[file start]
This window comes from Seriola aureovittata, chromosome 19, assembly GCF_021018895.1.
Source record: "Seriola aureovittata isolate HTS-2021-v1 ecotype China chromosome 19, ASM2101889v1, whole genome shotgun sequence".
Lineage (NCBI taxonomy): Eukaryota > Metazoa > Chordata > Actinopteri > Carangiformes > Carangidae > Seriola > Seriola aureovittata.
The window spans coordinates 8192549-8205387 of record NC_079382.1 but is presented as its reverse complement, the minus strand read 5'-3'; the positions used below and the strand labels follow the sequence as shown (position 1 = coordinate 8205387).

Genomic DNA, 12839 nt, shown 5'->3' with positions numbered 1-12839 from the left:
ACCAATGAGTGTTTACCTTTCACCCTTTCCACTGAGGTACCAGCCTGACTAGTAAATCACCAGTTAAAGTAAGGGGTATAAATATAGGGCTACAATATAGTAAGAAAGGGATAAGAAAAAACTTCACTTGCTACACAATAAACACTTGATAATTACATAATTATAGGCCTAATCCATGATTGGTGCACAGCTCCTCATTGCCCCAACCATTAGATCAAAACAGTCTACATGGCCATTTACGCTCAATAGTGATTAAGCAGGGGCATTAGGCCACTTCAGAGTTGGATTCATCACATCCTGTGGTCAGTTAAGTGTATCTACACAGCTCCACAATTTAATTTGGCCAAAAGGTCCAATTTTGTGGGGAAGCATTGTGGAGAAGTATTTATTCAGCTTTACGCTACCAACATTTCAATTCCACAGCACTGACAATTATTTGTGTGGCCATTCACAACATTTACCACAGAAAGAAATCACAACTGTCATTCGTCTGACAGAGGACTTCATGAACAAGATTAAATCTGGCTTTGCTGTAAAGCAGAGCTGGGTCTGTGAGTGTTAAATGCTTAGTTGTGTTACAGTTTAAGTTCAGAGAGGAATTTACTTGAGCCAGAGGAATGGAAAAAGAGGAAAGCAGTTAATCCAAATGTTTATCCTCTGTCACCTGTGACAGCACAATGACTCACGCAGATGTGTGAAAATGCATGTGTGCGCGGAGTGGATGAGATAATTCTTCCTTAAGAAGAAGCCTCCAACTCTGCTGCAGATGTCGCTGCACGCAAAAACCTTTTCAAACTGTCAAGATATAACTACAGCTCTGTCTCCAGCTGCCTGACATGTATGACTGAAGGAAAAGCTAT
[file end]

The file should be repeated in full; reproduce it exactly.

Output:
This window comes from Seriola aureovittata, chromosome 19, assembly GCF_021018895.1.
Source record: "Seriola aureovittata isolate HTS-2021-v1 ecotype China chromosome 19, ASM2101889v1, whole genome shotgun sequence".
Lineage (NCBI taxonomy): Eukaryota > Metazoa > Chordata > Actinopteri > Carangiformes > Carangidae > Seriola > Seriola aureovittata.
The window spans coordinates 8192549-8205387 of record NC_079382.1 but is presented as its reverse complement, the minus strand read 5'-3'; the positions used below and the strand labels follow the sequence as shown (position 1 = coordinate 8205387).

Genomic DNA, 12839 nt, shown 5'->3' with positions numbered 1-12839 from the left:
ACCAATGAGTGTTTACCTTTCACCCTTTCCACTGAGGTACCAGCCTGACTAGTAAATCACCAGTTAAAGTAAGGGGTATAAATATAGGGCTACAATATAGTAAGAAAGGGATAAGAAAAAACTTCACTTGCTACACAATAAACACTTGATAATTACATAATTATAGGCCTAATCCATGATTGGTGCACAGCTCCTCATTGCCCCAACCATTAGATCAAAACAGTCTACATGGCCATTTACGCTCAATAGTGATTAAGCAGGGGCATTAGGCCACTTCAGAGTTGGATTCATCACATCCTGTGGTCAGTTAAGTGTATCTACACAGCTCCACAATTTAATTTGGCCAAAAGGTCCAATTTTGTGGGGAAGCATTGTGGAGAAGTATTTATTCAGCTTTACGCTACCAACATTTCAATTCCACAGCACTGACAATTATTTGTGTGGCCATTCACAACATTTACCACAGAAAGAAATCACAACTGTCATTCGTCTGACAGAGGACTTCATGAACAAGATTAAATCTGGCTTTGCTGTAAAGCAGAGCTGGGTCTGTGAGTGTTAAATGCTTAGTTGTGTTACAGTTTAAGTTCAGAGAGGAATTTACTTGAGCCAGAGGAATGGAAAAAGAGGAAAGCAGTTAATCCAAATGTTTATCCTCTGTCACCTGTGACAGCACAATGACTCACGCAGATGTGTGAAAATGCATGTGTGCGCGGAGTGGATGAGATAATTCTTCCTTAAGAAGAAGCCTCCAACTCTGCTGCAGATGTCGCTGCACGCAAAAACCTTTTCAAACTGTCAAGATATAACTACAGCTCTGTCTCCAGCTGCCTGACATGTATGACTGAAGGAAAAGCTAT